Possibly because it’s the home of Champagne, maybe because its chefs have influenced the world, France and its cuisine have long been affiliated with romance and civility. In different ways, these three restaurants make the case for the good life. Keep them in mind when you crave a little indulgence in tough times.

The principal of one of the longest-running restaurants in the region considers himself lucky. Jacques Haeringer says that last year was the best one financially for L’Auberge Chez Francois in Great Falls and that until March, 2020 was poised to be even more successful. Now, he consoles himself with the knowledge that the dining destination his father created 44 years ago is safe from outside interests. “We own the land and the building,” says Haeringer of the Alsatian-inspired property, which includes Jacques’ Brasserie, a casual retreat below the four formal dining rooms upstairs. That’s news to toast, preferably with the restaurant’s signature aperitif, fizzy wine made pink with Chambord and Framboise.

Need an escape? The brasserie, introduced nine years ago, awaits the pleasure of your company. Take your pick of the cozy dining room, now just a dozen seats, or the outdoor patio, where some tables are arranged beneath a tented roof and others dot the lawn. Wherever you settle feels like going back in time, a sense aided and abetted by servers in red vests and a menu that embraces such antiques as lobster thermidor. The kitchen does right by the classic, featured as a Friday special. Its recipient tastes sweet poached lobster, cognac and cream more than the cheeses used to finish the dish. The entree is rich but not gloppy. The same description applies to oysters with béarnaise; the oysters don’t surrender their flavor to a sauce.

“We try to do the French classics well,” says Haeringer. Escargots are from Burgundy, and they taste as much of garlic butter as earthy snail. An ocean of seafood — scallops, mussels, shrimp, salmon, rockfish — packs a bowl of saffron-scented bouillabaisse, a hearty Wednesday attraction. The brasserie’s crisp-edged crepe wraps itself around sauteed mushrooms, nicely paired with tangy tomato concasse. The menu is broad enough to include Caesar salad, veal scaloppine and a burger served with delectable skinny french fries that a discerning friend says “pass my test: they don’t need ketchup.”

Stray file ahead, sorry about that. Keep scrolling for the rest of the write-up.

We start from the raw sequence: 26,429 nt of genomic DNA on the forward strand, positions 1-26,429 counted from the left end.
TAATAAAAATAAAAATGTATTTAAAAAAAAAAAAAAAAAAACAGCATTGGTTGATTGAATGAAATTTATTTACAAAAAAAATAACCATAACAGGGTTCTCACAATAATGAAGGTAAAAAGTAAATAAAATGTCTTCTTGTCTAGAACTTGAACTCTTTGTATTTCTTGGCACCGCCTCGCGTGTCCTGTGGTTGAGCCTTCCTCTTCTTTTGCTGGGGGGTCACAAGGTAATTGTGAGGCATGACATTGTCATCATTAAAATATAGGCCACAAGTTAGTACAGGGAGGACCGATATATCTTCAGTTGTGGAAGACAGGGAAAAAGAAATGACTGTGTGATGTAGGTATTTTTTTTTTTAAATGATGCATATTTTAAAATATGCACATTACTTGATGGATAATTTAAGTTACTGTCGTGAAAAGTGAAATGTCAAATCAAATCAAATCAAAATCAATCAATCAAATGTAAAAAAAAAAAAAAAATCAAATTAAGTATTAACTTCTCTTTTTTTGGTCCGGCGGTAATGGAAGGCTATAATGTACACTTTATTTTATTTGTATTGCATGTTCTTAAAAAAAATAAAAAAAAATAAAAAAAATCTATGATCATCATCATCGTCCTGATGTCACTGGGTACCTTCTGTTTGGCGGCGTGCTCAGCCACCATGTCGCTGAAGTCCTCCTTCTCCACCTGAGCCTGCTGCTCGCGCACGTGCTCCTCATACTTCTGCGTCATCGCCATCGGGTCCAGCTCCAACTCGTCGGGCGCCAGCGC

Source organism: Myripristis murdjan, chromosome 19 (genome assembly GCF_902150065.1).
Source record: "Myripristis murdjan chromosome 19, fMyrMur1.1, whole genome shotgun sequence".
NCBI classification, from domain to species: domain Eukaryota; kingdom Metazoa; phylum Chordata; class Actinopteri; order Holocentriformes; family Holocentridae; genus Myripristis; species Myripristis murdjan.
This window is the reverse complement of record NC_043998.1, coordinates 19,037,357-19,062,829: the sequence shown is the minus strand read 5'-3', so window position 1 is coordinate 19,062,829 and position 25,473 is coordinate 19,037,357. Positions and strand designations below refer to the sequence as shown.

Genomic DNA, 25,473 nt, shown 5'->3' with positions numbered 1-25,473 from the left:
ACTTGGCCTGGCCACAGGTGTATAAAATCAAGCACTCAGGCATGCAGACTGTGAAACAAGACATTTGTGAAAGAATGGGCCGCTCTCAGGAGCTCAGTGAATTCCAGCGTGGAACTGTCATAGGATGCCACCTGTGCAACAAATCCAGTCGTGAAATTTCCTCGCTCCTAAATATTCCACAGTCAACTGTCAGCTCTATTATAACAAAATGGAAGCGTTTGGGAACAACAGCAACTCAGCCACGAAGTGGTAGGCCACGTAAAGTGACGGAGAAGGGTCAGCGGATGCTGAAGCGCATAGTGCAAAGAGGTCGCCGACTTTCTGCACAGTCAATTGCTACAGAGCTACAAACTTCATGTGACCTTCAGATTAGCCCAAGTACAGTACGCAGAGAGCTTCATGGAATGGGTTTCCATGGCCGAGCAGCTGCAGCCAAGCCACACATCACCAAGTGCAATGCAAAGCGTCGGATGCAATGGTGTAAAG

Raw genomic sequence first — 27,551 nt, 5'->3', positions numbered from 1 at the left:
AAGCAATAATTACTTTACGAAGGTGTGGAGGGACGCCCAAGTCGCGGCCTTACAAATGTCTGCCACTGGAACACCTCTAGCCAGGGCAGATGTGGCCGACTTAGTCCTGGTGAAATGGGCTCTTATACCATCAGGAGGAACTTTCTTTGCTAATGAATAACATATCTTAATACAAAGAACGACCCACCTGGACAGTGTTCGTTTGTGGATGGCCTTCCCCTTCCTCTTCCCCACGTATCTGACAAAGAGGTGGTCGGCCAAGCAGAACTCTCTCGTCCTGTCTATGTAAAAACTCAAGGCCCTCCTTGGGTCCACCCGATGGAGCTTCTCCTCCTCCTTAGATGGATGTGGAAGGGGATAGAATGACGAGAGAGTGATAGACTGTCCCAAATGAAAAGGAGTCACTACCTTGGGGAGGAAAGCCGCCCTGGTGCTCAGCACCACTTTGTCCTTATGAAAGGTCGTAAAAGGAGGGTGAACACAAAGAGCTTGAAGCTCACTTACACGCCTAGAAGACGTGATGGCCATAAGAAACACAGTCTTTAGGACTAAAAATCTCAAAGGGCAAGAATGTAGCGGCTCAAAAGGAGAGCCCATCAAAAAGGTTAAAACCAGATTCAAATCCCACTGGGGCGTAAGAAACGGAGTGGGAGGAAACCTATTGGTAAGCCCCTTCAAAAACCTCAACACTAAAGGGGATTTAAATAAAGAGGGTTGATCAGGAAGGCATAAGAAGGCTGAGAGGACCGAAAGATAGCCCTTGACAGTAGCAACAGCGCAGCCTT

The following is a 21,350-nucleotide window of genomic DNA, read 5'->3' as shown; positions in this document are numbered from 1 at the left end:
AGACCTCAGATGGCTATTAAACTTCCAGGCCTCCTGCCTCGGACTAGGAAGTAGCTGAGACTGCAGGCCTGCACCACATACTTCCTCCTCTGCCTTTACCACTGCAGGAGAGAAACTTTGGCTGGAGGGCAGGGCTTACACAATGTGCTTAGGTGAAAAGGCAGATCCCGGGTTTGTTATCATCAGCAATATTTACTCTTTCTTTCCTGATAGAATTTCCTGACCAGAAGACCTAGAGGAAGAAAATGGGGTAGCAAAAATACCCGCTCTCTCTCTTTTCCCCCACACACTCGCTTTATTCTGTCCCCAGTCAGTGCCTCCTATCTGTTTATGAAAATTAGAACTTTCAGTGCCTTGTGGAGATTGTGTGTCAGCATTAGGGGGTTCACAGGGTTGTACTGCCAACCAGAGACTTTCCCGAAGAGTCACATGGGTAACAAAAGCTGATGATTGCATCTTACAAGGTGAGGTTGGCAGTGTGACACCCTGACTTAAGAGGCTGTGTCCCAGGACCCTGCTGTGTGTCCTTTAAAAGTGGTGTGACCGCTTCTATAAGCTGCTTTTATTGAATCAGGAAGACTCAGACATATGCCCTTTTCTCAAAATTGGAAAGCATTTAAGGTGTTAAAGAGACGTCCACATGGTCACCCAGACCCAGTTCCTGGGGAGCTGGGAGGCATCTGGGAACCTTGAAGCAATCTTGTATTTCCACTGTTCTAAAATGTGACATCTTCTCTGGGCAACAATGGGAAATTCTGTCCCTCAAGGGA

Pleasing as the fruit tarts and cheesecake are, the best course of action in the heat of summer is a tower of soft meringue, streaked with caramel and displayed on a pool of vanilla custard sauce garnished with boozy raisins and sour cherries. The clouds of whipped egg whites are so light, they last but a moment on your tongue.

Francois Haeringer, Jacques’ father, was a presence in the kitchen upstairs until a day before he died, a decade ago, at 91. Does the son, 70, have any plan to say adieu to the business? “I think retirement is overrated,” says Jacques. “I might have to make my own dinner!”

332 Springvale Rd., Great Falls, Va. 703-759-3800. laubergechezfrancois.com. Open for takeout and lunch 11:30 a.m. to 1:30 p.m. Wednesday through Saturday and 11:30 a.m. to 8 p.m. for nonstop service Sunday; dinner 4:30 to 9 p.m. Wednesday through Friday and 4:30 to 9:30 p.m. Saturday. Entrees $25 to $34.

Cedric Maupillier concedes he wasn’t getting a lot of traffic at Convivial, his contemporary French-American outpost in Shaw, even before the pandemic bounced customers from his dining room. “I was looking at rebranding,” focusing more on classic fare, even changing the restaurant’s name, says the chef. Then coronavirus started dominating headlines, and he was forced to rein in anything more ambitious than survival. As he put it, “Imagination and creativity face a wall.”

Really, chef? Because your name, more than almost any other, comes up in practically every conversation I’ve had with food fans about great takeout. Your cooking not only travels well, it demonstrates how lucky the city is to have you at the stove.